[gmx-users] Re: Hexamer problem/ The N and C termini of peptides
errabah fatima ezzahra
errabahf at yahoo.fr
Thu Jul 7 21:30:19 CEST 2011
Thank you so much for your respond , i really appreciate your help
De : Justin A. Lemkul <jalemkul at vt.edu>
À : Discussion list for GROMACS users <gmx-users at gromacs.org>
Envoyé le : Jeudi 7 Juillet 2011 14h55
Objet : Re: Re : Re : [gmx-users] Re: Hexamer problem/ The N and C termini of peptides
errabah fatima ezzahra wrote:
> Does anybody knows why The N and C termini of peptides can be neutralized before running simulation of peptides ?? i read this some where in a research paper , they dont say why but they do that using acetyl amine groops. Probably to evoid the repulsive interactions between the end of the peptides , please correct if i am wrong as my chemistry is not good, my one trimer is made of 3 peptides that ends with GLU LEU LEU and the other trimer ends with is LEU GLU LEU , should i worry about neutralizing the c and N termini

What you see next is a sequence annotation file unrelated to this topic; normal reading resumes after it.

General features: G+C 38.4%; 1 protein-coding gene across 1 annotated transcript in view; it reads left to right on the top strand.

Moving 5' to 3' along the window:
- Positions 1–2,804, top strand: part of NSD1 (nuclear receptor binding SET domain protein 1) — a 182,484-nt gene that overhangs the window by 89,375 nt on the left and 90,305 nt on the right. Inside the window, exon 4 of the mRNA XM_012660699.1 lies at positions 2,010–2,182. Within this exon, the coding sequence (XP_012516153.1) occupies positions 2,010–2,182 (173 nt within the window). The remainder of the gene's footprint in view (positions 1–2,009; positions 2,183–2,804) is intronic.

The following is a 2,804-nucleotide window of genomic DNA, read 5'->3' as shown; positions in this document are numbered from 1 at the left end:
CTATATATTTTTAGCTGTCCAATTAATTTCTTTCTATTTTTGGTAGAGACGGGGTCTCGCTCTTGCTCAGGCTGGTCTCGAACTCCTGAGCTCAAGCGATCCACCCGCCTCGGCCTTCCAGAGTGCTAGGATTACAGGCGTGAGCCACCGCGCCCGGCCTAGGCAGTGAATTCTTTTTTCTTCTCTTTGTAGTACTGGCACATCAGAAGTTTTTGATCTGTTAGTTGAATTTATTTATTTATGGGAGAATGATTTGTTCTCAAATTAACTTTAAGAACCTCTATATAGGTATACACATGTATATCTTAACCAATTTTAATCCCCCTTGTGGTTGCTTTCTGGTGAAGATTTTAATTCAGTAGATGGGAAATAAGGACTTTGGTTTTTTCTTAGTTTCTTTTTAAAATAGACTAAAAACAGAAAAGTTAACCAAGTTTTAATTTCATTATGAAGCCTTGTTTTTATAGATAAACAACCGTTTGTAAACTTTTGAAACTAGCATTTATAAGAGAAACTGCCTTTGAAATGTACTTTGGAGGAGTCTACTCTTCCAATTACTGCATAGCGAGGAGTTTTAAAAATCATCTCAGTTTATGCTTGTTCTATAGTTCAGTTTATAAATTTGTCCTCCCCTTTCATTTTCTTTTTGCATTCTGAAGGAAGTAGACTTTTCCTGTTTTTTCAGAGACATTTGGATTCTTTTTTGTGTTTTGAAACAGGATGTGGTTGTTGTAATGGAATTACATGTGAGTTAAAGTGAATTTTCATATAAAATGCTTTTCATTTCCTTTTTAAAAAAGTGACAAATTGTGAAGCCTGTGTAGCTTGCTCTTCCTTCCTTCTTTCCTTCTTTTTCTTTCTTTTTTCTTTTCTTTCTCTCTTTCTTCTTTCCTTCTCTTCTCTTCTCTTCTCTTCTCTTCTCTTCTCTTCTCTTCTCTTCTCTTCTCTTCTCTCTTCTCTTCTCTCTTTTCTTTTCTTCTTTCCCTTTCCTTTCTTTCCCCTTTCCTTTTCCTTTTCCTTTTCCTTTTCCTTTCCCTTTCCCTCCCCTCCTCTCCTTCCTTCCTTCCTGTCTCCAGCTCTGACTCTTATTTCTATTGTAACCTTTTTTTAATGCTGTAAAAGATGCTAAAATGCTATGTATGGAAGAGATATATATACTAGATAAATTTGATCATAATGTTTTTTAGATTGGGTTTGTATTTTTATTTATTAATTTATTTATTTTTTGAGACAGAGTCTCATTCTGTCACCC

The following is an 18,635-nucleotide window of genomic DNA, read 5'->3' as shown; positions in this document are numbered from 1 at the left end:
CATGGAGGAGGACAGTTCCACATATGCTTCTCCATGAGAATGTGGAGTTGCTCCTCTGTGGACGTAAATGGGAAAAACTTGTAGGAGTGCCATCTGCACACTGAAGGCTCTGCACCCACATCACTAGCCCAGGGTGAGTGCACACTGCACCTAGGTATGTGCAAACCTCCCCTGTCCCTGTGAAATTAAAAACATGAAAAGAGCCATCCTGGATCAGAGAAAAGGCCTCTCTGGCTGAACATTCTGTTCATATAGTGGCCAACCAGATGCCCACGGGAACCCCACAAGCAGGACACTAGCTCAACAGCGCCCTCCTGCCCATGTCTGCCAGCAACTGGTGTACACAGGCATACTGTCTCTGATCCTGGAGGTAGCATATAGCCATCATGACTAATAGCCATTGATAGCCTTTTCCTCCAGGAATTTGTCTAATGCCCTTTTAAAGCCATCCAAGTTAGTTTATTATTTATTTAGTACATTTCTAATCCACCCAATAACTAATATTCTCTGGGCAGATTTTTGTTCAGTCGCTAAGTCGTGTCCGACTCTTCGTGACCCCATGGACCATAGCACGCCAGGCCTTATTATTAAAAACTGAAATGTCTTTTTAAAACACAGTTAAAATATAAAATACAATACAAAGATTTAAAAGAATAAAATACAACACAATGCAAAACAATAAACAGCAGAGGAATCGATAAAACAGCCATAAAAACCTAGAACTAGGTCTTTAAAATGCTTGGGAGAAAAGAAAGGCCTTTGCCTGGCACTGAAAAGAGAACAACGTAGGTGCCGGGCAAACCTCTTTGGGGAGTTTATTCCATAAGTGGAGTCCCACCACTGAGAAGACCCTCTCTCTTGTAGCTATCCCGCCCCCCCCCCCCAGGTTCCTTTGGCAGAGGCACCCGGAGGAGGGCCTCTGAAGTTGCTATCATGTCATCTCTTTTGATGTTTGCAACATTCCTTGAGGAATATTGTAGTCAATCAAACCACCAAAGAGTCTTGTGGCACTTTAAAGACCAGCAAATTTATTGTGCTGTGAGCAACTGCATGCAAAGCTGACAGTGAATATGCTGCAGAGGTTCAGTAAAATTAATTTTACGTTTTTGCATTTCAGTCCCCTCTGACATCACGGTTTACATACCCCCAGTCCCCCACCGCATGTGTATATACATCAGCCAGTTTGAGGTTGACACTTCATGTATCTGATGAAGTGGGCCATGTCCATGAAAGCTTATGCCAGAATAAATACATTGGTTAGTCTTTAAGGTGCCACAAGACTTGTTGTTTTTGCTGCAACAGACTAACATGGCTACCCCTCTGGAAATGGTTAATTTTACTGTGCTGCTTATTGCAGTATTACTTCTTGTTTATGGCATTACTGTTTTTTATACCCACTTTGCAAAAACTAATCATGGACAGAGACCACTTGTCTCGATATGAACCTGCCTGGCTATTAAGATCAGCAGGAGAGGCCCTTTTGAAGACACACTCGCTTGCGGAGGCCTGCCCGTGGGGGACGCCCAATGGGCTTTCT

Capping groups can be added to termini using different software programs. There is no utility in Gromacs to do so. Once built, choose 'None' for the termini when running pdb2gmx to build a normal peptide bond between the terminal residue(s) and capping group(s).
Such groups are often added (1) if artificial terminal attraction or repulsion should be avoided or (2) if the modeled peptide is a segment of a longer polypeptide or protein, in which case such integral charges are an incorrect representation of reality.
> Also what the important of running 20 simulations of the same 6 peptides ???. is that to compare the 20 simulation results and see **** which give better simulation sorry if my question are something i should know. i am trying to find how to get six peptides to self assemble to a hexamer . i will really appreciate your answers.
Running multiple simulations of a given configuration (using different starting velocities) gives better sampling. You can't conclude anything from a single trajectory. Just as you wouldn't run a single experiment on the bench and call it conclusive, so too is it true of simulations - if you run just one simulation, how do you know you're not seeing the one outlier in the data set?
Justin A. Lemkul
ICTAS Doctoral Scholar
Department of Biochemistry
jalemkul[at]vt.edu | (540) 231-9080
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